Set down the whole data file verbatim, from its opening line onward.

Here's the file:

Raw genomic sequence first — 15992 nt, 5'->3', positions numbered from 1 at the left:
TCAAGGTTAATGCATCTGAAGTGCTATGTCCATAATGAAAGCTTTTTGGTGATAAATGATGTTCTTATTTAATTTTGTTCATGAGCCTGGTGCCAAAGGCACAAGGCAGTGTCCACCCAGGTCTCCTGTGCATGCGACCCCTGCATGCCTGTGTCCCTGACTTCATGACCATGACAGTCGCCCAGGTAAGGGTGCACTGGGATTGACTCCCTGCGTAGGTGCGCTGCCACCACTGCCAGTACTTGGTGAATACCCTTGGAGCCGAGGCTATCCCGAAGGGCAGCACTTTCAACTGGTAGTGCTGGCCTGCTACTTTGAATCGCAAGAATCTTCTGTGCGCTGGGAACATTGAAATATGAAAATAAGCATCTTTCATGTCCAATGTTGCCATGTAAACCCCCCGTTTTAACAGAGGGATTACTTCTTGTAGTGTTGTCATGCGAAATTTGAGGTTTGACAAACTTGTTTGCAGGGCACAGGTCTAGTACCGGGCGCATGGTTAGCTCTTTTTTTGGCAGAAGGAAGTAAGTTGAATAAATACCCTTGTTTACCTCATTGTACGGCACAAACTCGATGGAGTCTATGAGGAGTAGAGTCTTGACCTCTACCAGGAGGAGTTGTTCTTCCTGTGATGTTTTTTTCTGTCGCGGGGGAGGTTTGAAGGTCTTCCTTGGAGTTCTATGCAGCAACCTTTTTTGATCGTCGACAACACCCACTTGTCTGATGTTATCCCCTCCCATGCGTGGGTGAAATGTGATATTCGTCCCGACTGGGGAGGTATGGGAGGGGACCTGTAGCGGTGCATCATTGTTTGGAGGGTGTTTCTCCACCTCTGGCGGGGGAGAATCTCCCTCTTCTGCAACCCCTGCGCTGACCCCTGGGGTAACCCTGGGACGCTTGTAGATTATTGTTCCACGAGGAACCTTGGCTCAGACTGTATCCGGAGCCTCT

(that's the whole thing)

Raw genomic sequence first — 15992 nt, 5'->3', positions numbered from 1 at the left:
TCAAGGTTAATGCATCTGAAGTGCTATGTCCATAATGAAAGCTTTTTGGTGATAAATGATGTTCTTATTTAATTTTGTTCATGAGCCTGGTGCCAAAGGCACAAGGCAGTGTCCACCCAGGTCTCCTGTGCATGCGACCCCTGCATGCCTGTGTCCCTGACTTCATGACCATGACAGTCGCCCAGGTAAGGGTGCACTGGGATTGACTCCCTGCGTAGGTGCGCTGCCACCACTGCCAGTACTTGGTGAATACCCTTGGAGCCGAGGCTATCCCGAAGGGCAGCACTTTCAACTGGTAGTGCTGGCCTGCTACTTTGAATCGCAAGAATCTTCTGTGCGCTGGGAACATTGAAATATGAAAATAAGCATCTTTCATGTCCAATGTTGCCATGTAAACCCCCCGTTTTAACAGAGGGATTACTTCTTGTAGTGTTGTCATGCGAAATTTGAGGTTTGACAAACTTGTTTGCAGGGCACAGGTCTAGTACCGGGCGCATGGTTAGCTCTTTTTTTGGCAGAAGGAAGTAAGTTGAATAAATACCCTTGTTTACCTCATTGTACGGCACAAACTCGATGGAGTCTATGAGGAGTAGAGTCTTGACCTCTACCAGGAGGAGTTGTTCTTCCTGTGATGTTTTTTTCTGTCGCGGGGGAGGTTTGAAGGTCTTCCTTGGAGTTCTATGCAGCAACCTTTTTTGATCGTCGACAACACCCACTTGTCTGATGTTATCCCCTCCCATGCGTGGGTGAAATGTGATATTCGTCCCGACTGGGGAGGTATGGGAGGGGACCTGTAGCGGTGCATCATTGTTTGGAGGGTGTTTCTCCACCTCTGGCGGGGGAGAATCTCCCTCTTCTGCAACCCCTGCGCTGACCCCTGGGGTAACCCTGGGACGCTTGTAGATTATTGTTCCACGAGGAACCTTGGCTCAGACTGTATCCGGAGCCTCT